Confederate Motors

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Confederate Motorcycles, LLC.
Private
IndustryMotorcycle
Founded1991
FounderH. Matthew Chambers
Headquarters
US
Key people
Ernest Lee
ProductsFA-13 Combat Bomber, P-51 Combat Fighter, P-120 Fighter, B-120 Wraith, X-132 Hellcat
OwnerErnest Lee Capital LLC
Websiteconfederate.com

Confederate Motorcycles is an American manufacturer of exotic street motorcycles. Confederate Motors Inc. was founded in 1991 by trial lawyer H. Matthew Chambers, as an initiative seeking "enlightened design through true American inspiration." In 2017, Confederate Motors announced plans to rename itself to Curtiss Motorcycles Inc. and switch to all-electric motorcycles with a partnership with Zero Motorcycles.[1][2] The Warhawk is the first new Curtiss model in 110 years, and it will be the last and final gas-powered motorcycle built by Curtiss Motorcycles. It is based on the Confederate P-51 Combat Fighter, with a limited run of 35 bikes.[3] On March 29, 2018, Confederate Motorcycles LLC purchased the intellectual property rights for the brand and Confederate designs.[4] Confederate is currently manufacturing an all new G3 Confederate Fighter while it winds down production of the last few individually numbered Confederate G2 P-51 Combat Fighters and FA-13 Combat Bombers.

History[edit]

Confederate opened in Baton Rouge, Louisiana in 1991, and after a brief move to San Francisco, California, the next year, moved to a prototype shop in New Orleans, Louisiana, in 1993. The company's first motorcycle rolled off the production line there on November 11, 1994. Over 500 first generation Hellcat models were built from 1996 to 2001.[5] After going bankrupt in 2001, Confederate recovered in 2003 and produced a second generation of Hellcats, about 75 total.[5]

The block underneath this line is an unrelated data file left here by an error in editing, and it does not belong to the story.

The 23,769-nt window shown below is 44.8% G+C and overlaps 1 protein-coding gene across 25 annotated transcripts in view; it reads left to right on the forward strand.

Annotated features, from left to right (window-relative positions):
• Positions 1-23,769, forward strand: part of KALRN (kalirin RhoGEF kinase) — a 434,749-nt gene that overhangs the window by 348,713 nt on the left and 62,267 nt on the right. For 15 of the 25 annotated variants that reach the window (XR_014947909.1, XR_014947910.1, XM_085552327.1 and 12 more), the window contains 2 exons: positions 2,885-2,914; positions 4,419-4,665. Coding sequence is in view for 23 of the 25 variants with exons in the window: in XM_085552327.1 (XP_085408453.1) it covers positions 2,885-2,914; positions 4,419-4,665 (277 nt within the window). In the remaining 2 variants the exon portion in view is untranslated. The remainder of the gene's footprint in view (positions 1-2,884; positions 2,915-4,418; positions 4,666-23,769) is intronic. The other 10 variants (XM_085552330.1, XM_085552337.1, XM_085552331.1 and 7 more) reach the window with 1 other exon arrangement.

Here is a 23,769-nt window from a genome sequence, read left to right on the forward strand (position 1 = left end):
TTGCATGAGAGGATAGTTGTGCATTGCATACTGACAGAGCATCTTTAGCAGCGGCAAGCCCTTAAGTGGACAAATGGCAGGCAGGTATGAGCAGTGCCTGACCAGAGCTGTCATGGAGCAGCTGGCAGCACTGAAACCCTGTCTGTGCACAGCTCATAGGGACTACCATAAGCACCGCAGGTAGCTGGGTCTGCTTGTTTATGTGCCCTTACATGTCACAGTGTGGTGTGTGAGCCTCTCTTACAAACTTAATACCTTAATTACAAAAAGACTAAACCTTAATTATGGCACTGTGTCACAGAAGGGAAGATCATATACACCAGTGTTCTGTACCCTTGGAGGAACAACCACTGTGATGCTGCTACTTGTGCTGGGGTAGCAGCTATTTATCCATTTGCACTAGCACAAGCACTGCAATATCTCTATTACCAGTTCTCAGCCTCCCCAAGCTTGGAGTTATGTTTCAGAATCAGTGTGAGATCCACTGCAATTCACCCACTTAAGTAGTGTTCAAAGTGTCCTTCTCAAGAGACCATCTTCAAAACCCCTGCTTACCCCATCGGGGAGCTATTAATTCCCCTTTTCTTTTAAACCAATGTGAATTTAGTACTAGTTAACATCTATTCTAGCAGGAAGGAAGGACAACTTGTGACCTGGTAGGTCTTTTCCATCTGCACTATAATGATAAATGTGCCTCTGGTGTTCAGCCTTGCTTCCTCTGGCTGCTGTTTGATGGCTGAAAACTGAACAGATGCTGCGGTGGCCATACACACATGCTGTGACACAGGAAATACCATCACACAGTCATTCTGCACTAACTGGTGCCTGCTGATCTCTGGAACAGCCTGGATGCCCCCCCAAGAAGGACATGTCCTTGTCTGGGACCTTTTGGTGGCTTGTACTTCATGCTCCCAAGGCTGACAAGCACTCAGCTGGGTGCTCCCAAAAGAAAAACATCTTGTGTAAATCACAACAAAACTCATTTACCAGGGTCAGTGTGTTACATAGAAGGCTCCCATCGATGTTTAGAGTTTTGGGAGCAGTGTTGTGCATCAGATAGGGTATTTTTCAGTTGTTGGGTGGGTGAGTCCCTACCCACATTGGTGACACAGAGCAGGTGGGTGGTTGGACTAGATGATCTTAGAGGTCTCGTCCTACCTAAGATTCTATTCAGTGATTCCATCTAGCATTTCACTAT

After the severe factory damage in August 2005 by Hurricane Katrina interrupted production,[5] Confederate moved its corporate headquarters and assembly operations to a building in downtown Birmingham, Alabama. Production resumed after the reorganization and move in early 2006, with an announcement in May of their $5 million expansion plans for production of a third, more affordable, model.

Confederate sold 37 bikes in 2008 and anticipated the sale of 30 bikes in 2009, due to the recession. Even though Confederate's buyers are too rich to be affected by the economic downturn, company founder Matt Chambers said during the recession, "it was very fashionable to not be buying a high-end luxury product like ours."[6]